• In Bayesian framework probabilities are measures of uncertainty

Bayes’ Theorem

P(S|E) = P(S) * P(E|S) P(E)

Southwest Regional GAP Project

Arizona, Colorado, Nevada, New Mexico, Utah

Where:

P(S) = probability of habitat being suitable (prior probability) P(E) = habitat element probabilities (for suitable and unsuitable habitat)

P(E|S) = probability of habitat elements given suitable habitat

(averaged across elements and experts)

P(S|E) = probability of habitat being suitable given habitat elements

(posterior probability)

US-IALE 2004, Las Vegas, Nevada: Transdisciplinary Challenges in Landscape Ecology

methods

Methods

  • Use best available data (literature and expert) to build habitat suitability models
  • Have species experts review model parameters and provide opinions on the certainty of the habitat relationships
  • Re-code raster GIS data layers to create probability surfaces
  • Combine habitat probability surfaces by averaging expert probabilities for each corresponding pixel
  • Use Bayes’ Theorem to combine the expert probabilities with the prior model to create a posterior probability surface, which depicts the uncertainty in the predicted distribution of suitable habitat

Southwest Regional GAP Project

Arizona, Colorado, Nevada, New Mexico, Utah

US-IALE 2004, Las Vegas, Nevada: Transdisciplinary Challenges in Landscape Ecology

mountain plover example

Mountain Plover Example

  • Example of method incorporating expert opinion into the Colorado Gap Analysis habitat suitability model for the mountain plover (Charadrius montanus)

Southwest Regional GAP Project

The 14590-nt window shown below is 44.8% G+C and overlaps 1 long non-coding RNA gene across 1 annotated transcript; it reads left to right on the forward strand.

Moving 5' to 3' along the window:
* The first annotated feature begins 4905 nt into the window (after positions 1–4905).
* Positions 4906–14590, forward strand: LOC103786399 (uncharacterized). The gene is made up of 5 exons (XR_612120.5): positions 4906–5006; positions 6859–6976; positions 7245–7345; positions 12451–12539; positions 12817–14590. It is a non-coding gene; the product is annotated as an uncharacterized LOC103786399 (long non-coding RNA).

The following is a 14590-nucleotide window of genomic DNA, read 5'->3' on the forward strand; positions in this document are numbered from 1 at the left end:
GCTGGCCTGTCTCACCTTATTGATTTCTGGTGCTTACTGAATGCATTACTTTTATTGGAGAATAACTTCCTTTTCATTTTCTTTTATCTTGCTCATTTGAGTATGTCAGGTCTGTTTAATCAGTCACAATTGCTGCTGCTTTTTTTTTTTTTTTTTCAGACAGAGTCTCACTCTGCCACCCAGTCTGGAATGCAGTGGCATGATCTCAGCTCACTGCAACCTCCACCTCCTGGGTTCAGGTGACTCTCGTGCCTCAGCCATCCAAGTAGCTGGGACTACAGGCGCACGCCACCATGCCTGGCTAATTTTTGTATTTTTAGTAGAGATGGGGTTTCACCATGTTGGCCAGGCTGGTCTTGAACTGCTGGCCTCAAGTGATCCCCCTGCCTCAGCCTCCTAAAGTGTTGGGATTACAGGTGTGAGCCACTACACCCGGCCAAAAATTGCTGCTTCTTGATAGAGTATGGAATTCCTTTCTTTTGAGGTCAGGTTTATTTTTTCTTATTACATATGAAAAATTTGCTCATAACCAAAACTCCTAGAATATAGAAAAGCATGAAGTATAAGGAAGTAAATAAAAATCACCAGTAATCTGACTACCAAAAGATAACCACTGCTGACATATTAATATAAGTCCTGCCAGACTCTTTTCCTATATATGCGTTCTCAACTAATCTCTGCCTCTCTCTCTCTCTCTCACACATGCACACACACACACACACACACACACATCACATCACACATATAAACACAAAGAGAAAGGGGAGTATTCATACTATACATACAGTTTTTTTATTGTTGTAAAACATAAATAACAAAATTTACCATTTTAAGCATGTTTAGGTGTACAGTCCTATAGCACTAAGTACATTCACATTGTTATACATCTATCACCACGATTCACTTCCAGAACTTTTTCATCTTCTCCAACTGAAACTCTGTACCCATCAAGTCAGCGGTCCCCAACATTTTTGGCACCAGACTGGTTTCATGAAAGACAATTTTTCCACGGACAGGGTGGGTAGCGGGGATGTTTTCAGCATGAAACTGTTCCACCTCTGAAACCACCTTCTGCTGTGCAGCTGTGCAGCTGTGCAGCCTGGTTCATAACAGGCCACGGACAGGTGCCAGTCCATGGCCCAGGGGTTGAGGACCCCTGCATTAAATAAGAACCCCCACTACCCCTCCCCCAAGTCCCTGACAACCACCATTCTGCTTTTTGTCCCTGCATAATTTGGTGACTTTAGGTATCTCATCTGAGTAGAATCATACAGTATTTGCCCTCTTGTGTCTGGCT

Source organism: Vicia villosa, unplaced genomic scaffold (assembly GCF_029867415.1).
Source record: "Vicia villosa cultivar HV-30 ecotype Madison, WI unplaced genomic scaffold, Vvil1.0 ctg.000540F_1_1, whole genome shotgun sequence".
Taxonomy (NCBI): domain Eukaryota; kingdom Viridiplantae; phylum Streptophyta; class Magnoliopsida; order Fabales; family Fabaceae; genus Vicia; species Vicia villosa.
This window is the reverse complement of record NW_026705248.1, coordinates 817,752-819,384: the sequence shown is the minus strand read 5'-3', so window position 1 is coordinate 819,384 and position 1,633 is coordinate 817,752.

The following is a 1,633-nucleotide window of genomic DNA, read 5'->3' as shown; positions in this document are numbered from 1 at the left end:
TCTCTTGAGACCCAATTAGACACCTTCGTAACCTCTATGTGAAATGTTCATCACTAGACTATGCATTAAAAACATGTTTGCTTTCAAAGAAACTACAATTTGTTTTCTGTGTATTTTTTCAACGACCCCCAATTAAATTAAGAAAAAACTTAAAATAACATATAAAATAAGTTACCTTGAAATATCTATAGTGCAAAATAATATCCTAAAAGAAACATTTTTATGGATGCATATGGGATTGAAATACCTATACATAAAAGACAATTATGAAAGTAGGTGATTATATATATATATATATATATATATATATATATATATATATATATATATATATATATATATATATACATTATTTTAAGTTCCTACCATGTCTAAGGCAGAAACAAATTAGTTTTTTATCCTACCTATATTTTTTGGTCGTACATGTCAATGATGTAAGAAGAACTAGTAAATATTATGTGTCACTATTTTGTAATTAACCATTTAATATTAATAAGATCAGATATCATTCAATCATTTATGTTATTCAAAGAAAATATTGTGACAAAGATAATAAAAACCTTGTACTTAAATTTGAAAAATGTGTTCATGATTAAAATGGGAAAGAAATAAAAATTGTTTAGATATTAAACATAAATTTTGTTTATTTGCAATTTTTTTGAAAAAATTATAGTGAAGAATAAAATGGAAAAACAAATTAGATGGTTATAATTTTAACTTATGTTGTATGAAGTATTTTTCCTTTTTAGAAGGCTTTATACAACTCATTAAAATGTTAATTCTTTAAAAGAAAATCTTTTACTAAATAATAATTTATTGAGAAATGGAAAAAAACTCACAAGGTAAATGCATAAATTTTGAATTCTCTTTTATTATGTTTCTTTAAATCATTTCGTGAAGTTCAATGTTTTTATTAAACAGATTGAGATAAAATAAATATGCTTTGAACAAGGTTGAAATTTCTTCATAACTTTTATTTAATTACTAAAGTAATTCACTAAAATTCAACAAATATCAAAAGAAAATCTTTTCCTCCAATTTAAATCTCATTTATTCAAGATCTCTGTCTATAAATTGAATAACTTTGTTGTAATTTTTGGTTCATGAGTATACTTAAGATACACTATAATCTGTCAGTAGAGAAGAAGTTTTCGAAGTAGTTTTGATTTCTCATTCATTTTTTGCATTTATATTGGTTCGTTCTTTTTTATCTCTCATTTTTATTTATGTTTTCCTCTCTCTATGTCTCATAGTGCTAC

Arizona, Colorado, Nevada, New Mexico, Utah

US-IALE 2004, Las Vegas, Nevada: Transdisciplinary Challenges in Landscape Ecology

wildlife habitat suitability model

Wildlife Habitat Suitability Model

Southwest Regional GAP Project

Arizona, Colorado, Nevada, New Mexico, Utah

US-IALE 2004, Las Vegas, Nevada: Transdisciplinary Challenges in Landscape Ecology

prior probability surface

Prior Probability Surface

Southwest Regional GAP Project

Arizona, Colorado, Nevada, New Mexico, Utah

US-IALE 2004, Las Vegas, Nevada: Transdisciplinary Challenges in Landscape Ecology

model review

Tools used to review habitat relationships and ranges, and collect expert opinion

  • Developed in ESRI ArcView and MS Excel

Model Review

Southwest Regional GAP Project

Arizona, Colorado, Nevada, New Mexico, Utah

US-IALE 2004, Las Vegas, Nevada: Transdisciplinary Challenges in Landscape Ecology

range review tool

Range Review Tool

Southwest Regional GAP Project

Arizona, Colorado, Nevada, New Mexico, Utah

US-IALE 2004, Las Vegas, Nevada: Transdisciplinary Challenges in Landscape Ecology

elicitation by species experts